And the president goes to new lengths to push back against charges of racism. What do his words and his actions tell us on this Martin Luther King Jr. Day?


TRUMP: I'm not a racist. I am the least racist person you have ever interviewed.



BLITZER: Right now we're getting some breaking news on the Russia investigation. I want to bring back our senior congressional correspondent, Manu Raju. The breaking news involves the president's communications director, Hope Hicks.

[18:32:20] MANU RAJU, CNN SENIOR CONGRESSIONAL CORRESPONDENT: Yes, that's right. We're now hearing that she is going to talk to the House Intelligence Committee as part of the Russia investigation as soon as this week. Now, we were hearing that it could happen as soon as Friday.

Now, this is very significant, because Hope Hicks is one of the president's most trusted advisers. She's long been by his side during the campaign trail. She attended virtually every campaign rally. Now she's the communications director, one of his closest confidantes. And it's very rare that a sitting White House official would agree to sit down with the House Intelligence Committee. In fact, as far as we know, this will only be the second time that's happened, the other being Jared Kushner, the president's son-in-law.

But presumably she has a wide range of knowledge about Russia contacts that occurred during the campaign, or they want the see whether she has a wide range of knowledge, what she knows about any of these contacts that occurred between Russian officials, Trump associates as well as that -- the response to the Trump Tower meeting that occurred after it was revealed in "The New York Times" last year.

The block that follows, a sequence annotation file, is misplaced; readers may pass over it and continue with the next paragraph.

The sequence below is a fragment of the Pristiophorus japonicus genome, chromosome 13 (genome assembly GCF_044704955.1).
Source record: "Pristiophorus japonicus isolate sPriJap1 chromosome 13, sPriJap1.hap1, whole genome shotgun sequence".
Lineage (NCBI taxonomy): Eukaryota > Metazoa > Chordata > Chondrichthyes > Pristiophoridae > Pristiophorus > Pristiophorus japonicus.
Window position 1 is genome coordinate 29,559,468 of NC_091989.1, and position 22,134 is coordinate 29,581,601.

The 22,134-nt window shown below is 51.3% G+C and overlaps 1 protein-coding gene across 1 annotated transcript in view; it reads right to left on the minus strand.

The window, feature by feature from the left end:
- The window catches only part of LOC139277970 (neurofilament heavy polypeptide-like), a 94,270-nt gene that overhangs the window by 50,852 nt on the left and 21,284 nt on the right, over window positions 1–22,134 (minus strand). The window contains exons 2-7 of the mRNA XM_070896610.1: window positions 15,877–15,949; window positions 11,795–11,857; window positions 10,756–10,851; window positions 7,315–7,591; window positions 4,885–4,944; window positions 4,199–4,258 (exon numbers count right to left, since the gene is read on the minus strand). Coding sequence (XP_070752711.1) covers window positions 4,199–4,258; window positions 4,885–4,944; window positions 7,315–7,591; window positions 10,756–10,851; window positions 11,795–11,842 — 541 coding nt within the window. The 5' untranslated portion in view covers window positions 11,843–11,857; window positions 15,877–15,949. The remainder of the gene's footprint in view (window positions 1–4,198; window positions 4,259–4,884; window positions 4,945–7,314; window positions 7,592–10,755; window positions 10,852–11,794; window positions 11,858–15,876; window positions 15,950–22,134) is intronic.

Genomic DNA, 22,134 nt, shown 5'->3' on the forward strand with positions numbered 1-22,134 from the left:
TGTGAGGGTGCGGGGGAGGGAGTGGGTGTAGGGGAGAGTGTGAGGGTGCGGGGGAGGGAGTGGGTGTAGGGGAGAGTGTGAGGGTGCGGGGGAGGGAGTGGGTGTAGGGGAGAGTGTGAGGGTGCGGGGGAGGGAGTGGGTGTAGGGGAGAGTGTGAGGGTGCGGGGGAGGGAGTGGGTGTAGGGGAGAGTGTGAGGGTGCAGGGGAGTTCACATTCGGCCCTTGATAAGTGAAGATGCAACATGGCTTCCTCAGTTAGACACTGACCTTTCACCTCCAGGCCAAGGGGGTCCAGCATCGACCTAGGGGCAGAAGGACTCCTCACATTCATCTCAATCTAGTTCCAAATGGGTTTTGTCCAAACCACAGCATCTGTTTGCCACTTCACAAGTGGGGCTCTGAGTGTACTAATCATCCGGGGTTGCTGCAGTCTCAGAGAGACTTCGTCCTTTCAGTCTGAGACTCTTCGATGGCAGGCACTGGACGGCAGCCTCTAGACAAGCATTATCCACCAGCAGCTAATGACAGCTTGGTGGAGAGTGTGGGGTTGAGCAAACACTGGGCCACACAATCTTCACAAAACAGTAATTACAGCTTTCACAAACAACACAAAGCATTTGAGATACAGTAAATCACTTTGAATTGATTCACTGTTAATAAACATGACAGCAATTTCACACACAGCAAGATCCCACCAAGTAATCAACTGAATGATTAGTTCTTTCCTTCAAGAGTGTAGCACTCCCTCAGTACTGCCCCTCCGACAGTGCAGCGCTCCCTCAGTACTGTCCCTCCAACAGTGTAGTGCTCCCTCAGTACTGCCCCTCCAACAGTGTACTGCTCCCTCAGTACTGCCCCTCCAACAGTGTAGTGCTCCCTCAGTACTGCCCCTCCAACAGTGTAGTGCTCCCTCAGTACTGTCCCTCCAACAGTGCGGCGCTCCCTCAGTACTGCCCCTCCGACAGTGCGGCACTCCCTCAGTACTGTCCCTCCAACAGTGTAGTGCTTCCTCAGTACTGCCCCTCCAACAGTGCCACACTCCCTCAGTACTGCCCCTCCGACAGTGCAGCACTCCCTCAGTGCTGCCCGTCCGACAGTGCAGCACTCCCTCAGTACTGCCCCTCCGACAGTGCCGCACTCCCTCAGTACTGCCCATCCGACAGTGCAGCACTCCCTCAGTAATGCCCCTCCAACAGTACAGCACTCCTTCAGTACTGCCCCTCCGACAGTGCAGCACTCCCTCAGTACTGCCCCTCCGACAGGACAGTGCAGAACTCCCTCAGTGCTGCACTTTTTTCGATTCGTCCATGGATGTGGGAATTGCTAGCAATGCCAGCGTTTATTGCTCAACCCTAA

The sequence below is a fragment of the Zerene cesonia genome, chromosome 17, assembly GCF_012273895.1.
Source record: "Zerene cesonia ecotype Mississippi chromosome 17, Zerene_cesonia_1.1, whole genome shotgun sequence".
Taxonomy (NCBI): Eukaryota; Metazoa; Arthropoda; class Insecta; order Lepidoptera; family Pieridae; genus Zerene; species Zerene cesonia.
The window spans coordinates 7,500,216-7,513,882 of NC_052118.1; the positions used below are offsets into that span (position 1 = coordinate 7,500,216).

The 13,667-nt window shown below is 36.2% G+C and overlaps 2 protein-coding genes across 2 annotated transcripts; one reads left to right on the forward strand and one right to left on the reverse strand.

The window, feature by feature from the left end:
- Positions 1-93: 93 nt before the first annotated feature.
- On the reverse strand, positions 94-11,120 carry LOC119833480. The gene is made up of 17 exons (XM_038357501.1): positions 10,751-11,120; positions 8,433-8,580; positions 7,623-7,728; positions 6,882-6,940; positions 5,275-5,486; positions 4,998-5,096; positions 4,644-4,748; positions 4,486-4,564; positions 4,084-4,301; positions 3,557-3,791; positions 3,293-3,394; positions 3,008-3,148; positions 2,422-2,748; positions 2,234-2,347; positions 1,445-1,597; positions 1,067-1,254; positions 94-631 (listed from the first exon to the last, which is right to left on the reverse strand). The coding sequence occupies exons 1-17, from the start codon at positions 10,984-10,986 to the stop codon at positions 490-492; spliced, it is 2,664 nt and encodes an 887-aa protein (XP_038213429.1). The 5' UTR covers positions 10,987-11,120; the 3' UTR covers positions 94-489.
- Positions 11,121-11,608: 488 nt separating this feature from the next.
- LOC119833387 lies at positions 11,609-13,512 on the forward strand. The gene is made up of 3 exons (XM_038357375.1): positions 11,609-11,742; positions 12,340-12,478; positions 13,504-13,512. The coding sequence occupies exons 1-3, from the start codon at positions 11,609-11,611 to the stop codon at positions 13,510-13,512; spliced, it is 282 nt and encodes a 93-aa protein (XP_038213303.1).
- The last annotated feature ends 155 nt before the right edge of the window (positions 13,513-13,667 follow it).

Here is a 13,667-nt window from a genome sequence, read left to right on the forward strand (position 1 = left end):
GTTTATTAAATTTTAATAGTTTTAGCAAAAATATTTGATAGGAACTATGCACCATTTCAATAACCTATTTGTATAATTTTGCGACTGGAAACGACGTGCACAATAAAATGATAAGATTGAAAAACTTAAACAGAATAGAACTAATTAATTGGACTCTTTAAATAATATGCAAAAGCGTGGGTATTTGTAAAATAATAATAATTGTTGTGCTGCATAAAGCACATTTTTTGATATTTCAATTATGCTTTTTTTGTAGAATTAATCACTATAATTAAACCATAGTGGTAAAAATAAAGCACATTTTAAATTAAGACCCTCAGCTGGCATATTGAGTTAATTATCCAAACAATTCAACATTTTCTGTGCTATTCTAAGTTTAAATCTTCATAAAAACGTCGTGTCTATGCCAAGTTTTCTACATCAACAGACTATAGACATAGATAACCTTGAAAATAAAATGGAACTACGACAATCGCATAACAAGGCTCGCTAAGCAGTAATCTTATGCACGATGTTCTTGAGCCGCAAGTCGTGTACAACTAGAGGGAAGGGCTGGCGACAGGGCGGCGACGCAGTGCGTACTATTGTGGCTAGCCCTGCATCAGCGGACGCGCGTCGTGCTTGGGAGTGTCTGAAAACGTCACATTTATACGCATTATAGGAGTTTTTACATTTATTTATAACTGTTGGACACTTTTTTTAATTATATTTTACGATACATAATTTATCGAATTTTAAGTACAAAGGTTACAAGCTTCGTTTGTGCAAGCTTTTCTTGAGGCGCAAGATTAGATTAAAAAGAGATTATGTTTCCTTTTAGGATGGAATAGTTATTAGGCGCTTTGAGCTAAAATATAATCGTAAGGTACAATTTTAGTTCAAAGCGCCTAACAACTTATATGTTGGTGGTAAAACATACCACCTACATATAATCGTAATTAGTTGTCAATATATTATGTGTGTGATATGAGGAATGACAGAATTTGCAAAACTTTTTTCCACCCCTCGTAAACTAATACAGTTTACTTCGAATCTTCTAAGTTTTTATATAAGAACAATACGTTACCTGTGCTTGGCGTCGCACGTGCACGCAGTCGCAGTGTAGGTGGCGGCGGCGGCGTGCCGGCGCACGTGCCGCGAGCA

You'll recall that initial statement that came out was misleading. It did not explain the reason for Donald Trump Jr. taking these meetings with the Russians, but we now know that Hope Hicks was involved in crafting that response on Air Force One.

And Donald Trump Jr., we are told separately, when he testified before the House Intelligence Committee, said he had communicated with Hope Hicks as part of that response to those reports, not his father initially. So she's going to be asked about that, as well.

So a significant development, a very significant witness. We'll see what she eventually says, but we are expecting it to happen soon, as soon as this week. My sources telling me, Dana Bash and our colleague, Jeremy Herb.

BLITZER: Do we know if Hope Hicks has already testified or granted interviews to the special counsel, Robert Mueller?

RAJU: She did, in fact, speak with Robert Mueller last month. We're told it happened over two days. So clearly, Mueller's had some interest in learning about that, presumably also what she know -- knew about the firing of James Comey, any questions about obstruction of justice. We have not heard whether or not she's spoken to the Senate Intelligence Committee. This is the first tie we're getting a sense that she is speaking to someone on Capitol Hill.